Image courtesy of Stuart Miles / FreeDigitalPhotos.net

On August 5 and 6, 2014, a group of roughly twenty persons met in Washington, DC for the First Summit on Diagnostic Alternatives. The gathering consisted mostly of psychologists, but social work, counseling, and marriage and family therapy perspectives were also represented. The topic at hand was whether or not to push ahead with developing alternatives to the Diagnostic and Statistical Manual of Mental Disorders (DSM) that could supplement or—in some settings—replace it as a way to understand human distress.

Summit participants readily agreed that the DSM relies too heavily on medical semantics. By seeing human suffering as a function of broken brains, the DSM overlooks the complex and mutually determining interplay of psychological, socio-cultural, contextual, and biological factors in producing it. While the DSM does not completely ignore psycho-social factors, it typically sees them as extraneous variables that influence, but are distinct from, the presumed primary cause of emotional suffering: a dysfunction inside the individual.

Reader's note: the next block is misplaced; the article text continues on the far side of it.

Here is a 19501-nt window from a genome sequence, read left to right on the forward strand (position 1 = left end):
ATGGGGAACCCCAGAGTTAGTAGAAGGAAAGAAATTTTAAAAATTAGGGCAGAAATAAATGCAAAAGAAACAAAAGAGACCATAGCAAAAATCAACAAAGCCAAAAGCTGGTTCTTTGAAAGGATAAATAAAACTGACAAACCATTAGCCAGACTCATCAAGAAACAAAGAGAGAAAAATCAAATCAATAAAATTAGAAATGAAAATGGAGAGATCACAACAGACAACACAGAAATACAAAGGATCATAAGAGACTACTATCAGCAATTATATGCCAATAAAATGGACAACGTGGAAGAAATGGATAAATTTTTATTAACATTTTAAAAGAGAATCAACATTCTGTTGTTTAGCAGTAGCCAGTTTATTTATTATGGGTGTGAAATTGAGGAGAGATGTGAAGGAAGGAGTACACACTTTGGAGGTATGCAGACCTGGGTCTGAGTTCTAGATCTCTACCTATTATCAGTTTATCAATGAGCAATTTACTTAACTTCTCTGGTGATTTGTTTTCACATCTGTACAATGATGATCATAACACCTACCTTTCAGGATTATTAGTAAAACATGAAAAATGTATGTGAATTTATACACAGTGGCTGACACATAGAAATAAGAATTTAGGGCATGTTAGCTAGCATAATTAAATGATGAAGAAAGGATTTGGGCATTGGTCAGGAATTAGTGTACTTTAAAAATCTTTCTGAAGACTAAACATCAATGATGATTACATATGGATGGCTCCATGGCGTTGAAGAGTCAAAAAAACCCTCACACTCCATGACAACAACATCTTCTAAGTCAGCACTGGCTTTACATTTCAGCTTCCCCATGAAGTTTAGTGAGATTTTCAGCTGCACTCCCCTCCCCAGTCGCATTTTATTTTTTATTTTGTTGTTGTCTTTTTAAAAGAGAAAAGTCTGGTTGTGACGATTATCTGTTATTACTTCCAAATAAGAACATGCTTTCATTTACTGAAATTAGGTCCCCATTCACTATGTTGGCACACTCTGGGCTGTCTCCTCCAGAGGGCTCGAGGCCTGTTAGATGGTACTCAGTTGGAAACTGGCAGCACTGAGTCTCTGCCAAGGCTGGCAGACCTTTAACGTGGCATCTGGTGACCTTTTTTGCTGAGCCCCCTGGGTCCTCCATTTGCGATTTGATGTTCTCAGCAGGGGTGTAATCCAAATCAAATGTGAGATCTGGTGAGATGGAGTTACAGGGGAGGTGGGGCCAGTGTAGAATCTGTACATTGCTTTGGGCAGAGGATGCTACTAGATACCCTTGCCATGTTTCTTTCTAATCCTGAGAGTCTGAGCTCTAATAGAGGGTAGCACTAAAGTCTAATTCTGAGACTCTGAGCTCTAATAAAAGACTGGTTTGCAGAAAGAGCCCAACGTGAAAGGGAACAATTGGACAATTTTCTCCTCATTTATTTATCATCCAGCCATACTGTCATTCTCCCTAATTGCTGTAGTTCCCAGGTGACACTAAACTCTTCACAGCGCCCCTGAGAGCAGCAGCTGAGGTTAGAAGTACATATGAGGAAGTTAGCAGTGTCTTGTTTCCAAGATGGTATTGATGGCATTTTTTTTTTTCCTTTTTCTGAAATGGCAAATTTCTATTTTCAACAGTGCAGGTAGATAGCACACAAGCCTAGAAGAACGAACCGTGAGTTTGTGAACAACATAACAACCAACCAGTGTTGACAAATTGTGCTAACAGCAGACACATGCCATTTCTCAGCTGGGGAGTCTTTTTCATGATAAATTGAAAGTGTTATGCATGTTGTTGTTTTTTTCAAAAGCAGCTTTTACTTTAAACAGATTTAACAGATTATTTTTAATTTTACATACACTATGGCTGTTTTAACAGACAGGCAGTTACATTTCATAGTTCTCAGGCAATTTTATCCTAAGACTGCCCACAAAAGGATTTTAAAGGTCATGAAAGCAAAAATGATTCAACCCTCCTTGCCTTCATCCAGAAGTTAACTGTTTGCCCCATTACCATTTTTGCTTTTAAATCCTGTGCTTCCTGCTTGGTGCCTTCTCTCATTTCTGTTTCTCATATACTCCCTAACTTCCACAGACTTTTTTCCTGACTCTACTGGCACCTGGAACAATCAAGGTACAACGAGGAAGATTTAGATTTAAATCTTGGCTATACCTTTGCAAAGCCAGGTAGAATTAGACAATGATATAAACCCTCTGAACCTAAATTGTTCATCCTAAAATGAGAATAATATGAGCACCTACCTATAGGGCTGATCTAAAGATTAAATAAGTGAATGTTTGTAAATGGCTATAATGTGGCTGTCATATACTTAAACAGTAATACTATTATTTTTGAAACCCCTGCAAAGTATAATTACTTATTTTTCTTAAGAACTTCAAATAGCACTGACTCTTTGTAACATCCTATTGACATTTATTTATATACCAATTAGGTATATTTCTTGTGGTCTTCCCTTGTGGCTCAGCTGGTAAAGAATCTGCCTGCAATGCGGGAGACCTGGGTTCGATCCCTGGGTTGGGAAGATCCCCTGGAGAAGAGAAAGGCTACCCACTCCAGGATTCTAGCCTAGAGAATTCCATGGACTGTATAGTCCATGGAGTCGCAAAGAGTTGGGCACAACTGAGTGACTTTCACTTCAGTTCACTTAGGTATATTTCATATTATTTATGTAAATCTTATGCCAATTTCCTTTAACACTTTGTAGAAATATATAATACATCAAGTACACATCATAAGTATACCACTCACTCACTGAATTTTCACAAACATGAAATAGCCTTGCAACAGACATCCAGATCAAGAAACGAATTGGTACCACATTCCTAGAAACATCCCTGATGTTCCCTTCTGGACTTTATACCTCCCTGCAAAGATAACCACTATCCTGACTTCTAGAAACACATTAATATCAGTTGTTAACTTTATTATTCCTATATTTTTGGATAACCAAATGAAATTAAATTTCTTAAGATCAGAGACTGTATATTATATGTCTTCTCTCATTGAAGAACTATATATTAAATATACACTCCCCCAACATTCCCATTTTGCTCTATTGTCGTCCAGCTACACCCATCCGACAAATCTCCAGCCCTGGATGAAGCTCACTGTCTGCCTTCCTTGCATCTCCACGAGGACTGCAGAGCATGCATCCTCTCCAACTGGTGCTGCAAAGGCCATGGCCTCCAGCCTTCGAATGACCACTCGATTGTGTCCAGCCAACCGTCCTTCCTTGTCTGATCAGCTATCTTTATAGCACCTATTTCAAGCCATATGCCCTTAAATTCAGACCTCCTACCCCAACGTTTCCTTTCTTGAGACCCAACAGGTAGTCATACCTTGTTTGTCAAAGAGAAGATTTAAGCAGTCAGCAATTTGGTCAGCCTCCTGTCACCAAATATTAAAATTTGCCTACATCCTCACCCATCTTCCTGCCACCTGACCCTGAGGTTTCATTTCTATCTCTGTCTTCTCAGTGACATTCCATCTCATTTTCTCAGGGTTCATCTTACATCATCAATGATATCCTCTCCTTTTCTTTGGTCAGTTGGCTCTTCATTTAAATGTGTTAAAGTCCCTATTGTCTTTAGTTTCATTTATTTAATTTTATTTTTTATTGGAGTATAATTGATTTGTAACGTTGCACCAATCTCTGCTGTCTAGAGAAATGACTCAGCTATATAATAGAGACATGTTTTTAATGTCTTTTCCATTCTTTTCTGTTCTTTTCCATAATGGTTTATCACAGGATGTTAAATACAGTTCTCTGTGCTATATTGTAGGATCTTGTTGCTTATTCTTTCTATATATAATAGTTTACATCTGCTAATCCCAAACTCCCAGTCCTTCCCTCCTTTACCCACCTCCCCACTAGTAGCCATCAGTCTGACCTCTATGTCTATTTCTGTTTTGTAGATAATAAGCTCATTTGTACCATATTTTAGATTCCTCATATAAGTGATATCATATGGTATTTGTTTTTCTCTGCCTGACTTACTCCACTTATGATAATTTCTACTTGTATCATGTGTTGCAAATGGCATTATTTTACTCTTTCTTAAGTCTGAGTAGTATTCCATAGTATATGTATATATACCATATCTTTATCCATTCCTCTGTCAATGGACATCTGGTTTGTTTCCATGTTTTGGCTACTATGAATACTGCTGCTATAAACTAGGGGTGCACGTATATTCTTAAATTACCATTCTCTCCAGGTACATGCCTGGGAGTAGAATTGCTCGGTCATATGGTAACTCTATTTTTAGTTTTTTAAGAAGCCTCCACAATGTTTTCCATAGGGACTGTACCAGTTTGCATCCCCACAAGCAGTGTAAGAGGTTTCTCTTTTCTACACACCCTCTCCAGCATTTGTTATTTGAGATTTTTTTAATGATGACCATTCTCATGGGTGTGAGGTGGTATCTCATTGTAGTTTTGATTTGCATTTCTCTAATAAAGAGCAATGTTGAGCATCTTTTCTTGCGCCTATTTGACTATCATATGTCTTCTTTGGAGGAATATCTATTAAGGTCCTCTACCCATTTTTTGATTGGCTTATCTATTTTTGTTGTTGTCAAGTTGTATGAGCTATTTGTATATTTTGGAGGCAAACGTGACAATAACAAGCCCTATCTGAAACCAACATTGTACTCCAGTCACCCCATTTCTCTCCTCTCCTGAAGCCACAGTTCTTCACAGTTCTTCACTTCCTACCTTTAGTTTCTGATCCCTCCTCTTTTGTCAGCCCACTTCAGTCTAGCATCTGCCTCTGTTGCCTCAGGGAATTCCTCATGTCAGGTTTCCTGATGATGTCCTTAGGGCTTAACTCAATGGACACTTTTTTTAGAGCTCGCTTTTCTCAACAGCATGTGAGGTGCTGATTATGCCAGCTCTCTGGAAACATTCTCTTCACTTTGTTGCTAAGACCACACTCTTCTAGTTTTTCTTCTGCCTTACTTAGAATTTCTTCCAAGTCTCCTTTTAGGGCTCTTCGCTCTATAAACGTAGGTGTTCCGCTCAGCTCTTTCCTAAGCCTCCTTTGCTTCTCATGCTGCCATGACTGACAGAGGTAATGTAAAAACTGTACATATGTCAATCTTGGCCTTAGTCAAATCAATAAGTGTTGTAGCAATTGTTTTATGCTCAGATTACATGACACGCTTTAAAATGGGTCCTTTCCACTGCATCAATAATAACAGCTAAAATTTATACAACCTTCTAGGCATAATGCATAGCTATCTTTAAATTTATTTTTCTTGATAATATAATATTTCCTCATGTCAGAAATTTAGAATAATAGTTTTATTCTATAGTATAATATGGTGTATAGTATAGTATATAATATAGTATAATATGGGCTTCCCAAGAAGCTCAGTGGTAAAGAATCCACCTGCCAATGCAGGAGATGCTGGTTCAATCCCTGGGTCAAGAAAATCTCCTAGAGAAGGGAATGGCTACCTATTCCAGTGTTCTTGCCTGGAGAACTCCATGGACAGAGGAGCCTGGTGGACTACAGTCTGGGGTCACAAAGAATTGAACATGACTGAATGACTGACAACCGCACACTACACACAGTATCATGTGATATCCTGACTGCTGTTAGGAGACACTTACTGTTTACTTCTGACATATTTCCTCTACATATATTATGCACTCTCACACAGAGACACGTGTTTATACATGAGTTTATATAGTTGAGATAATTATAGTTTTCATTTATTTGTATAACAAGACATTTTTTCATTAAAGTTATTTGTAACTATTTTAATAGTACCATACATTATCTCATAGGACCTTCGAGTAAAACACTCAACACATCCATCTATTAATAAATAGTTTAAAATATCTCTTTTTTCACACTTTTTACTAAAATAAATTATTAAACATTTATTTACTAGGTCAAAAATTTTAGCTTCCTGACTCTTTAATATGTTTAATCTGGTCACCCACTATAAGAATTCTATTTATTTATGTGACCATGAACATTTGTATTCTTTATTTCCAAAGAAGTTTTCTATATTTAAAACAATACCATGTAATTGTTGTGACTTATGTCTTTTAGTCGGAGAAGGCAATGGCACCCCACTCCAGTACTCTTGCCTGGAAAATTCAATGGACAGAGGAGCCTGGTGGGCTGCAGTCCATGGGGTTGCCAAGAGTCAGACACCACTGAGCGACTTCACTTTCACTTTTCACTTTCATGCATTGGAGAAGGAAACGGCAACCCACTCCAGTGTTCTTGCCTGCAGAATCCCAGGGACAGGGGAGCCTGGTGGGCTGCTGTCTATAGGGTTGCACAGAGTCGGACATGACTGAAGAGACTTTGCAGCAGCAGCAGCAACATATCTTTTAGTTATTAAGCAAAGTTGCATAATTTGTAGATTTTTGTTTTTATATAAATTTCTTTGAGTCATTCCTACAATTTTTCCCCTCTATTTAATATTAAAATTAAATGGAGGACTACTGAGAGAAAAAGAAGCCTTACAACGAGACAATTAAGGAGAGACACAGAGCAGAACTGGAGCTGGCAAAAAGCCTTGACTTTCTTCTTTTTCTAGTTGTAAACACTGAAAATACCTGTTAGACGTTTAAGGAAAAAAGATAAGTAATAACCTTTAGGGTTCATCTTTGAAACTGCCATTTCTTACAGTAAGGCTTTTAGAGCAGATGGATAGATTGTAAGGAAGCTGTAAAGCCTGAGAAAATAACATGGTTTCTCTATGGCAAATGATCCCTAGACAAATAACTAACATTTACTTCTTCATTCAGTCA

The tendency for diagnostic systems to privilege internal dysfunction at the expense of psycho-social and contextual factors is not unique to the DSM. At this year’s American Psychological Association convention (which directly followed the summit in DC), there was much talk about shifting from the DSM to the World Health Organization’s International Classification of Diseases (ICD). To wit, APA is even selling a primer on how psychologists can use the ICD-10. However, moving from the DSM to the ICD isn’t much of a shift because both manuals are conceptually similar, right down to sharing the same diagnostic codes. Both attribute distress to categorical disorders people have and, in doing so, gloss over psycho-social factors. Put another way, the DSM and ICD are merely variations on a theme.

image courtesy Division 12, the Society of Clinical Psychology

image courtesy Division 12, the Society of Clinical Psychology